Odin (also known as Wotan, and Woden), the All Father, the Wanderer, and the Chief of the Norse Gods, is shown here in regal pose upon the legendary throne Hlidskjalf. Hlidskjalf, an elevated place within his second hall, Valaskjalf, offered him the ability to view anything that might happen throughout the entirety of the world. It is only fitting then that he is shown sitting with his two ravens, both of whom would fly around the Earth and report happenings of the world to Odin in his place of wisdom. As a symbol of authority, he also has his spear Gungnir, which was said to never miss its target, and as a symbol of his wild, albeit generous, nature sits his wolves by his feet - favored pets to whom he gave all of his food, having no need for sustenance beyond Mead or Wine. The imagery comes together within a hand-painted statue portraying a figure of regal authority, perfectly suited as an object of reverence and respect for the altar. With magnificent attention to detail, this statue has been sculpted of cold cast resin and hand painted in a fashion that lends the appearance that the whole statue has been cast of bronze or copper. Weighing in at a hefty 9.5 lbs it certainly feels as though it were crafted of solid metal as well! Standing a stout 12 1/4" tall, 7" wide, and 7" deep, it is perfect for anyone who celebrates the gods of the Norse pantheon, with imagery that will be certain to elevate Odin, the All Father, to his proper position of respect and authority.
Thor with Mjolnir
In brilliant sculpture we find a mighty image of the Norse god of thunder, Thor. Richly detailed, the fearsome deity is depicted as a muscled warrior, scarred and muscled from years of swinging his magical hammer, Mjolnir, which was said to return to him after being thrown and to possess the power to hurl lightning. It was also his favored weapon in the many tales where he is said to have fought giants. Known as the frequent protector of the gods and humanity, he is also girded with his magical belt, Megingjord and the iron bracers, Jarngreipr, which allowed him which magically increased his strength, allowing him to heft his mighty hammer in battle against the Giants. Indeed, he may well be shown waging his battle against them here, as he seems poised to strike with every muscle taut and Mjolnir raised high above his head, to throw at his enemies before it would magically return to his hand, allowing him to continue the fight. This vivid statue possesses a heavy weight, and is crafted expertly of cold cast resin before being painted so as to possess the same luster and color of sculpted bronze, making it a fantastic piece for desks, bookshelves, altars or any other place around the home or office that you might wish to display the glory of Thor. This statue measures approximately 10 1/2" high and 5 1/2" wide.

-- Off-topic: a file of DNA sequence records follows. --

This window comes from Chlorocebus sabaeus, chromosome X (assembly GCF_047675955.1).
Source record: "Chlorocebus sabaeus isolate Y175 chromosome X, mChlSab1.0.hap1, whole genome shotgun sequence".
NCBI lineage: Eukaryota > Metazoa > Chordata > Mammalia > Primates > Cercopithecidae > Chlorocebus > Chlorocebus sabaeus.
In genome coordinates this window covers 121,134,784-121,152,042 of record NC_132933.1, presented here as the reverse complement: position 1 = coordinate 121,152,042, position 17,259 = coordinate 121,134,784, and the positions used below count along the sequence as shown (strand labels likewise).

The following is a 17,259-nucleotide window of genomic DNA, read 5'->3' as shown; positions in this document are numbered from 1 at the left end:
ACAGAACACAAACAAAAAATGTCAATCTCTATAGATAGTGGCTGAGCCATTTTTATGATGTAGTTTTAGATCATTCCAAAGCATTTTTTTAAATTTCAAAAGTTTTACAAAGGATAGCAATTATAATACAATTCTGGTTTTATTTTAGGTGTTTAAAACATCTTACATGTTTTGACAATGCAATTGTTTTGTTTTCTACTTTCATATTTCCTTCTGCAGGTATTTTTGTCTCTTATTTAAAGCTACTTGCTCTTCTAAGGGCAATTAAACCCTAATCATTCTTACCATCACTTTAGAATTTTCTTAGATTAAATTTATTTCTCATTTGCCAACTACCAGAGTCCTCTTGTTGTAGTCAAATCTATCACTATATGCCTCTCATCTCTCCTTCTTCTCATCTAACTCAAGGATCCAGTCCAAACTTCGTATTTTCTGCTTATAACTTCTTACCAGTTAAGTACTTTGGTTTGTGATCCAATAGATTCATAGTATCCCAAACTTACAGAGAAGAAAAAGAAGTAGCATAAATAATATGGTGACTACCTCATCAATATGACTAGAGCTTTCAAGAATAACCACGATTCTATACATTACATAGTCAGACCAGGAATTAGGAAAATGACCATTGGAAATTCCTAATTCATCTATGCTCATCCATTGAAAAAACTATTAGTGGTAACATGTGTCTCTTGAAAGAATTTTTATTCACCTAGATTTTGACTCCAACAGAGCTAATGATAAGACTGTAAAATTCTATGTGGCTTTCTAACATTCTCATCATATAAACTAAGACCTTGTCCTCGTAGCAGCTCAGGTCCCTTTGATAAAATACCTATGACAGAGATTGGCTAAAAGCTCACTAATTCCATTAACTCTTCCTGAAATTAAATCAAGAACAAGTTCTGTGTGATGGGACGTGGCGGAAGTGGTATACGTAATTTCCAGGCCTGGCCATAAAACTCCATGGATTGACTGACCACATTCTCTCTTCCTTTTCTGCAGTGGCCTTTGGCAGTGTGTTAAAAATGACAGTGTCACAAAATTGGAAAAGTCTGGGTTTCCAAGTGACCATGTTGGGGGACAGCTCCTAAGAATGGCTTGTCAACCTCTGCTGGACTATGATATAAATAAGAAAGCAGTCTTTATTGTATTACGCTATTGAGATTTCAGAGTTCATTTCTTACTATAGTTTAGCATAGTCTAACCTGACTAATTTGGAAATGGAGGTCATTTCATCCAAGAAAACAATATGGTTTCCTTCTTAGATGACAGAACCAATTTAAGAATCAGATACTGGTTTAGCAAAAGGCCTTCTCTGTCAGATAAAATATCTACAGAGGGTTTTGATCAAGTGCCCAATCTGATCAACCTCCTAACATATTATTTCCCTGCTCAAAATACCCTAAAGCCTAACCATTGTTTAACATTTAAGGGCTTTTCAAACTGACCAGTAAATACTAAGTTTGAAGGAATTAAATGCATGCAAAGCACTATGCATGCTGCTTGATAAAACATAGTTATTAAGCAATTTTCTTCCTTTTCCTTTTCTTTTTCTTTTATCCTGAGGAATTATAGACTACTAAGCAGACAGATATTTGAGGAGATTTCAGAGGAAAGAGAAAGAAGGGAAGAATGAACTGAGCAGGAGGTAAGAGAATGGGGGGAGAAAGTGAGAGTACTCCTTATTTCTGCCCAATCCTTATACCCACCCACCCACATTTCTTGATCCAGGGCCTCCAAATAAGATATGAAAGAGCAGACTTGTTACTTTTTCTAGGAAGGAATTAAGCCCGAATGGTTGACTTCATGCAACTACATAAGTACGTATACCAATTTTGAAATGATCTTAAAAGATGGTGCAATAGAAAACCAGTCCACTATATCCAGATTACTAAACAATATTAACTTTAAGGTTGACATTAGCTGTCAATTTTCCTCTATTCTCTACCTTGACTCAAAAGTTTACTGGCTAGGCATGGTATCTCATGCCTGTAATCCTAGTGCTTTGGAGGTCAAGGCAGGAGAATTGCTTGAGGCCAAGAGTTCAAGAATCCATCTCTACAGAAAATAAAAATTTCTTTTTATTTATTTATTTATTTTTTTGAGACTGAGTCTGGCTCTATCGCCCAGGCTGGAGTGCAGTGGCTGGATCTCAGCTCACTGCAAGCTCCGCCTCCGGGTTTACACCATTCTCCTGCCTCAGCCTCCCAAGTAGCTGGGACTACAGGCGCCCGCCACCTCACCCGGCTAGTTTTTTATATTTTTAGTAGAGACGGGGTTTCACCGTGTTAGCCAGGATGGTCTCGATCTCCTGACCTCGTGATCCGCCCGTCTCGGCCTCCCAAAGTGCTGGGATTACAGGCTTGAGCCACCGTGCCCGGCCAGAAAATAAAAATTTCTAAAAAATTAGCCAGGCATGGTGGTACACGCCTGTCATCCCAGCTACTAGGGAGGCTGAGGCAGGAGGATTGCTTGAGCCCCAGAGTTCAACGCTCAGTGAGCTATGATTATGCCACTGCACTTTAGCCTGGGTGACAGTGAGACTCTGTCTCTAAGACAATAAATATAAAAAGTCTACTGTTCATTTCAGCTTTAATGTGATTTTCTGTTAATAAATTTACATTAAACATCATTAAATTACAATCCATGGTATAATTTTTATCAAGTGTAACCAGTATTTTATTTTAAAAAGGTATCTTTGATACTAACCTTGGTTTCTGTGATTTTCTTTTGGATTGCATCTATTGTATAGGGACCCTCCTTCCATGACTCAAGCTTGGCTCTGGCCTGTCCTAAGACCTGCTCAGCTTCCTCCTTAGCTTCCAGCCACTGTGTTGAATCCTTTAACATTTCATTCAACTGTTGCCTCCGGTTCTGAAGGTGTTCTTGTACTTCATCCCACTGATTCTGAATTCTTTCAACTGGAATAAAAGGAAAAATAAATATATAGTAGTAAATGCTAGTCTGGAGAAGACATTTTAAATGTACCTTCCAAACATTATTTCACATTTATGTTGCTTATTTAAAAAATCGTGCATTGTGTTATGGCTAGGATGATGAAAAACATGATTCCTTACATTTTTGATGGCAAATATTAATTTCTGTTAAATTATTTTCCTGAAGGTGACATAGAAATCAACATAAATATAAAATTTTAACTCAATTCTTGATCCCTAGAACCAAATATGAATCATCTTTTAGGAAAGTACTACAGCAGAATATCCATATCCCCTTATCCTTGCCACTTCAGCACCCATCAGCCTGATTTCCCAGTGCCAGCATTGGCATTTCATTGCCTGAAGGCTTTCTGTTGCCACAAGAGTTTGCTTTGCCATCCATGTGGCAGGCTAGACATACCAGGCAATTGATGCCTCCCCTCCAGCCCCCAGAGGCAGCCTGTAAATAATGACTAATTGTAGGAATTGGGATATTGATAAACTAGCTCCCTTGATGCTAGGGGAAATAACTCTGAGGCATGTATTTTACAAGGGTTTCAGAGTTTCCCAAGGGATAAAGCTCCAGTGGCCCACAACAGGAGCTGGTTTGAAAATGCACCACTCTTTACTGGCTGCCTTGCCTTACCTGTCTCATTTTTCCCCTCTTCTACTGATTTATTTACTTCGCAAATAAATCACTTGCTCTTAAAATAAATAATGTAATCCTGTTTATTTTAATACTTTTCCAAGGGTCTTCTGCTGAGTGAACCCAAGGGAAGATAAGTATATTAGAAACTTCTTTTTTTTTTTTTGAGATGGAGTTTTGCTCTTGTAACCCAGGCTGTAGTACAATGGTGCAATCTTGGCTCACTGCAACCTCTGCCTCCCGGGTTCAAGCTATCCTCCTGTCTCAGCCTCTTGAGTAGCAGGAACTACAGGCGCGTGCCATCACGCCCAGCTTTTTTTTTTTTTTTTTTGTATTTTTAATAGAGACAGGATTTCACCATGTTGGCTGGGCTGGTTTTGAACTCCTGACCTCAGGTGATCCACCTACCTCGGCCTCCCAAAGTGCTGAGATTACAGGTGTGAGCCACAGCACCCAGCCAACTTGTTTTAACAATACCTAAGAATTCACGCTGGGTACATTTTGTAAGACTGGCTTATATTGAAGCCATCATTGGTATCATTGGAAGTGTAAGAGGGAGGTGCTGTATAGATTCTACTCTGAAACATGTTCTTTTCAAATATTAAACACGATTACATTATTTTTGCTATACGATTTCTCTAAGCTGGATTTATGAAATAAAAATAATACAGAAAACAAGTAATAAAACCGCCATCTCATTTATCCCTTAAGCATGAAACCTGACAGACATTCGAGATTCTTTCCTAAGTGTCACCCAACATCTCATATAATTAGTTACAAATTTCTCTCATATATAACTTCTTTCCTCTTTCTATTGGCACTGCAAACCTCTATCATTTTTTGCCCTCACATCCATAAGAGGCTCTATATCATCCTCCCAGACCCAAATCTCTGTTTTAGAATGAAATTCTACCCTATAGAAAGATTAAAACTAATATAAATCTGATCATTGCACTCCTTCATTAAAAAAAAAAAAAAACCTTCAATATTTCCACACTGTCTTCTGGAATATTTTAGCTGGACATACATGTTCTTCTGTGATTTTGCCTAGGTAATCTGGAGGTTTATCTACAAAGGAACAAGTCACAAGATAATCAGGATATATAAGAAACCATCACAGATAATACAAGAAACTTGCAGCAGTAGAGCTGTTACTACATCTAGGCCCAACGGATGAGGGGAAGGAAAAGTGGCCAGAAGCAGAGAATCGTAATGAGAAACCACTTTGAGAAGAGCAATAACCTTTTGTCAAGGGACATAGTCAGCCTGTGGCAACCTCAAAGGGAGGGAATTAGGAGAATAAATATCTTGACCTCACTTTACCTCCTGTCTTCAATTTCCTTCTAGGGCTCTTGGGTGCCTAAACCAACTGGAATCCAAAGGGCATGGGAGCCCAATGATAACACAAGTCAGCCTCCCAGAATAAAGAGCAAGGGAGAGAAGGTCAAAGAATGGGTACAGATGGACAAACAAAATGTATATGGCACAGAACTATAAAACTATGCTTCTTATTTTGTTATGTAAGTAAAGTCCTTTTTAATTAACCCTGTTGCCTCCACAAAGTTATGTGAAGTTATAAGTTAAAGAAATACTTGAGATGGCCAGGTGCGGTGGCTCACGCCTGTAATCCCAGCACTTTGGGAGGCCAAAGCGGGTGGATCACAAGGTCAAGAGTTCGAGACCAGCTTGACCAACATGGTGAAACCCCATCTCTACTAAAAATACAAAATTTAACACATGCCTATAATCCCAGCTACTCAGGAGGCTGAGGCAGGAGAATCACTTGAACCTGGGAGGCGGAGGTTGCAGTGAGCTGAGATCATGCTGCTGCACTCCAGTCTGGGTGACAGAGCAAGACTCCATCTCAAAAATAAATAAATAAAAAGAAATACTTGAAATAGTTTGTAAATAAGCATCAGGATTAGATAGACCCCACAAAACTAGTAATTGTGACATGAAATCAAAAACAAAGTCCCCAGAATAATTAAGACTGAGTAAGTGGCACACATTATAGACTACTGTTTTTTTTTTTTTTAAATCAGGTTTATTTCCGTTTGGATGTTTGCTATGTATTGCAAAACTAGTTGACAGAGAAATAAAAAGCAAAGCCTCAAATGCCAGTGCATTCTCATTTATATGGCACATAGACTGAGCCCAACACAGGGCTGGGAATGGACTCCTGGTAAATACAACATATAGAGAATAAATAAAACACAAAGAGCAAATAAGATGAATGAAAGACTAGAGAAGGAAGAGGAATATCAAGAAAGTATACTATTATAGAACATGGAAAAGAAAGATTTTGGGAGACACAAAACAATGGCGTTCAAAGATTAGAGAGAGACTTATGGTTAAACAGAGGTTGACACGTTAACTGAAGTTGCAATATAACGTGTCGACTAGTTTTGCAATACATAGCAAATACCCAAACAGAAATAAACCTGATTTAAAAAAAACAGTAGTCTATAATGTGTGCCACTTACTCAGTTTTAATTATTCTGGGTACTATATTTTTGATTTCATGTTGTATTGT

Triumphant Thor
Thor, Norse god of lightning and the frequent protector of the Gods and humanity. The subject of numerous Sagas and works of Germanic and Norse mythology, he is said to have wrestled old age to a knee and defeated the fabled Jormungandr, a serpent so vast it was said that it could encircle the world and bite its own tail. With such heroic exploits, he has fast become among the most worshipped and revered of Norse deities. Indeed his fabled hammer has become a symbol revered as an icon of Norse and Germanic pagan faiths. This fabled hammer, Mjolnir, is said to hit every target at which it is thrown and magically return to his hand and throw lightning bolts. In this statue we find him poised upon a cloud as though preparing to hurl lightning from the heavens, or perhaps simply pausing in triumph after striking out against giants whom he was so frequently said to fight. By his feet are the fabled goats Tanngrisnir and Tanngnjostr, magical creatures that Thor could eat so long as he took care to leave their bones whole. When their remains were wrapped up they were able to return to life to pull his chariot. Richly detailed, even down to the engraving on the magical belt that girds his waist, this is a wonderful piece for all who would celebrate the Norse god. Made of cold cast resin, this weighty piece is hand painted so as to appear bronze, and measures 11 1/2" tall and 6" wide.
Tyr Shackling Fenrir